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Madame Mao's Dowry Studio

Lane 820 Julu Lu House 6

Shanghai China


+(86) 21 54033551

+(86) 17302176770

wechat ID: MadameMaos

About Madame Mao's Dowry

We opened our doors in 2001 as a design store that valued design during the Mao Period (1949-1976) and its role in contemporary design in Shanghai. We displayed authentic examples of Mao Period design, (posters, artwork, photographs and objects) in an environment enhanced by individually chosen pieces of antique provincial furniture, setting the scene for the rise of design in China today.


We then invited artists and designers living and working in Shanghai to exhibit and sell their works in this context. Today we have around 25 designers in store.


We chose our name to reflect our connection with modern China and our concentration on the beauty of ordinary things. Mao is a very common name in China and also the name of the most famous character in China's modern history. The infamous last Madame Mao was head of culture during the revolutionary period whilst her predecessor was a heroine of the Long March. The word 'dowry' describes the things that parents collect together for their daughter for her wedding day, so that when she leaves she takes the foundations of her new home with her. These items are carefully made and selected for their utility and their beauty. We selectd these three worrds to create an interaction with people who visit our store, to promote different interpretations and responses.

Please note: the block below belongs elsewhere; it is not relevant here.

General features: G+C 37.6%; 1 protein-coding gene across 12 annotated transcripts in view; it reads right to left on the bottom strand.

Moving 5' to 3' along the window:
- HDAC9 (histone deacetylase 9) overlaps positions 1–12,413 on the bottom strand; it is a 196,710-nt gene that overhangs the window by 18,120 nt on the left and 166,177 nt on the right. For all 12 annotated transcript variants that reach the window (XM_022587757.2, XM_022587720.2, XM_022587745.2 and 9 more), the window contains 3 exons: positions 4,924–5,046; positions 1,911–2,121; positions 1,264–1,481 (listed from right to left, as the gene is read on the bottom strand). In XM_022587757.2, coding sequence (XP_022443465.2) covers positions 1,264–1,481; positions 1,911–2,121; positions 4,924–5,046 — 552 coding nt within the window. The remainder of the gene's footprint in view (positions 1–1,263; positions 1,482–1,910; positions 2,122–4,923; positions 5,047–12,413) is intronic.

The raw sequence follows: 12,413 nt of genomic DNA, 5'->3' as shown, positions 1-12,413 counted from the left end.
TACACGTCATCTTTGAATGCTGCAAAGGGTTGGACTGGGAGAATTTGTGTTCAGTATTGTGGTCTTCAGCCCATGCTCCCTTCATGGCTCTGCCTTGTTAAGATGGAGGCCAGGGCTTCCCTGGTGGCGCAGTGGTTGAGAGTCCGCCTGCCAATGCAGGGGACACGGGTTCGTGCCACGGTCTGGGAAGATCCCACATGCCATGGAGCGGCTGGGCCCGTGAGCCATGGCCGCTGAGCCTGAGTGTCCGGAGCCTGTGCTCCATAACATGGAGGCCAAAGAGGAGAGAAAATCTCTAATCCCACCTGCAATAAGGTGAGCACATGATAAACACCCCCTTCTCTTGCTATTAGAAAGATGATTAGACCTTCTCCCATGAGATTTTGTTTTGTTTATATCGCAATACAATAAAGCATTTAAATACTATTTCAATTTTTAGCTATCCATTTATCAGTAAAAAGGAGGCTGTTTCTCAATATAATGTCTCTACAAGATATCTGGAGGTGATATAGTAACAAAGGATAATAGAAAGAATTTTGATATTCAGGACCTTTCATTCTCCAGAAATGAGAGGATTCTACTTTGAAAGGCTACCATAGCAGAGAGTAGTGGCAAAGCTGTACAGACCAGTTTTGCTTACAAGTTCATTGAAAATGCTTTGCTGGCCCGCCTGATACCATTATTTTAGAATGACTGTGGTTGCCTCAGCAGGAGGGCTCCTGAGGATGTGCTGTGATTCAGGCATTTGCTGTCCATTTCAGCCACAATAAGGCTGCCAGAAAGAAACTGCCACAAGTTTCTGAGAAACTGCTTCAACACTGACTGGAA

Between our extensive collection of authentic propaganda posters and news photographs, our own label design wares, and a curated selection of works by contemporary designers working in China, we intend to show the significance of the Mao Period to Chinese design now. Just as this is not a simple linear connection, the designs we sell are not within a simple category and the designers don't share a singular approach or even the same nationality. Over the years we have also contributed to the creative enterprise our concept seeks to encourage by running our own projects to connect, in various small ways, China's history to contemporary design. Most have involved promoting propaganda art as visual culture, but we have also indulged ourselves in other ways!

Me being interviewed by Monocle Magazine

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